This CNBC "Make It" Video Is Offensive

CNBC's "Make It" is dumb

CNBC's Make It is an enigma.

Like Shepherd Smith saying onnnnn Wall Street as if he's speaking to a group of 1950s milk men in Maybury on his IMPORTANT NIGHTLY NEWSCAST*, CNBC occasionally forgets that its audience is compromised of, largely, people who are at least tacitly aware of the day-to-day workings of the business and financial space.

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*I like Shep.

Make It is one of those misfits. It comes across as, at best, a patronizing Good Morning America segment for soccer moms whose husbands allow them custodial access of the main checking account, and, at worst, like someone had to check a box because the media strategy guy said WE NEED TO GET YOUNGER, YO.

Anyway, today, the Make It crew - presumably two people and a union engineer who turns the camera on remotely - decided to speak to the YOUTHS about the importance of """"""high yield"""""" savings accounts.


Behold, compounding greatness... or something like that:

Quick, what's 8 times 0?

Noted. Thanks.

This is, quantifiably, bad advice. It's made only slightly worse by the fact that the host seems to be encountering these acronyms for the first time and can't say liquidity ("LIQUID-Y," as if her your cash came coated with a viscous substance).

There are high school Economics classes that teach more advanced topics than this or, at least, can pronounce the second "I" in a four-clap word, like, STU-PID-IT-Y.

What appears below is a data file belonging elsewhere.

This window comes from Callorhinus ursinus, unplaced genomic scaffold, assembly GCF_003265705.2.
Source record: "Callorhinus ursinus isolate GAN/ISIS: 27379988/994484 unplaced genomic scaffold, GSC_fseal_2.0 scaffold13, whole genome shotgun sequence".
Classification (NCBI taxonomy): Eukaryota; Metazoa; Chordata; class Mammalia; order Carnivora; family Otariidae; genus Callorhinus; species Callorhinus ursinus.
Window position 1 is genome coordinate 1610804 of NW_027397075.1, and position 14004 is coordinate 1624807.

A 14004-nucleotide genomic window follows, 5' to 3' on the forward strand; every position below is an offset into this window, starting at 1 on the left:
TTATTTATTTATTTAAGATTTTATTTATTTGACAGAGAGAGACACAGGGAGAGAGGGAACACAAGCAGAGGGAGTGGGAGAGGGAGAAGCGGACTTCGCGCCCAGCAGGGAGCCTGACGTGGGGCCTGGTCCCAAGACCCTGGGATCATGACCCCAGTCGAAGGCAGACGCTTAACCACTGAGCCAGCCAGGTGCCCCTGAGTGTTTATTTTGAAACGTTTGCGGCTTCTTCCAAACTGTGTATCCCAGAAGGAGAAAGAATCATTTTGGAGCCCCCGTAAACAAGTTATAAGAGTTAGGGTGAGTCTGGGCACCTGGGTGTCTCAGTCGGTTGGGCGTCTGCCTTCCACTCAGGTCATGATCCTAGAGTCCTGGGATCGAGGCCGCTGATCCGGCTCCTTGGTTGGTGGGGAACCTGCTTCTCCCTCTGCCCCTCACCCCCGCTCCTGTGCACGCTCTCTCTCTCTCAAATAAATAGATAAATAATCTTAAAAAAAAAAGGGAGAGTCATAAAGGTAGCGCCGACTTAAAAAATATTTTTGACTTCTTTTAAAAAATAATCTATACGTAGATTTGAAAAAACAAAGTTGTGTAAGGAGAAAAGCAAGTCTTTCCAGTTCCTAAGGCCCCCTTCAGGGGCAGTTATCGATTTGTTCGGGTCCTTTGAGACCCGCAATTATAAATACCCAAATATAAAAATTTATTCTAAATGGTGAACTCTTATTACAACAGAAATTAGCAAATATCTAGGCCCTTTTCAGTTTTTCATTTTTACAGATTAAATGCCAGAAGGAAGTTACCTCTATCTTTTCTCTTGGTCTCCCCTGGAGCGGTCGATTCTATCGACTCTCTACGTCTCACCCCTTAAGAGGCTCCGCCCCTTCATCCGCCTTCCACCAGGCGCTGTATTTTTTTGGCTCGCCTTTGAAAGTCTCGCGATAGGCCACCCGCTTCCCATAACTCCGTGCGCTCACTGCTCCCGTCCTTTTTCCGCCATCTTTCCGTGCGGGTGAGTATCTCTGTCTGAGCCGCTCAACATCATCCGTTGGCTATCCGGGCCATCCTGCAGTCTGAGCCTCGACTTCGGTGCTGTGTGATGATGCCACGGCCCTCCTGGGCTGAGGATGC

Although it’s not as much as they have previously earned, it’s still better than nothing.

OK, girl, let's talk about inflation.

The current inflation rate is - GASP - 5.4%, which means your $1 savings will be worth .94 next year this time if it keeps up.

But let's be SUPER GENEROUS and take the Fed's target of 2% annual inflation.

Care to wager how liquid-y you'll have a year from now with $1 invested in the bank at .05%?


And do you know how much goods you'll be able to buy with that? About .98 worth.

Low savings rates are problematic, to be sure, but it doesn't change the fact that having a lot of money in savings is for sureshies not the way to get rich. In fact, spinning a "high-yield" account rate as being 8x better than the standard account does a real disservice to intelligent beings. They both suck.

Sure, we should all set aside some cash for emergencies, and the more yield the better. But this is JV level content that misses the bigger point: this account will cost you money, so you should probably keep most of your money elsewhere. Like, literally, anywhere else.

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Mr. Face

Mr. Face

Mr. Face 15 years experience in digital media, marketing and commerce. He orchestrated an 8 figure online media exit. Now, he forks. How? Tech. Investing. Crypto. Sports. Media.
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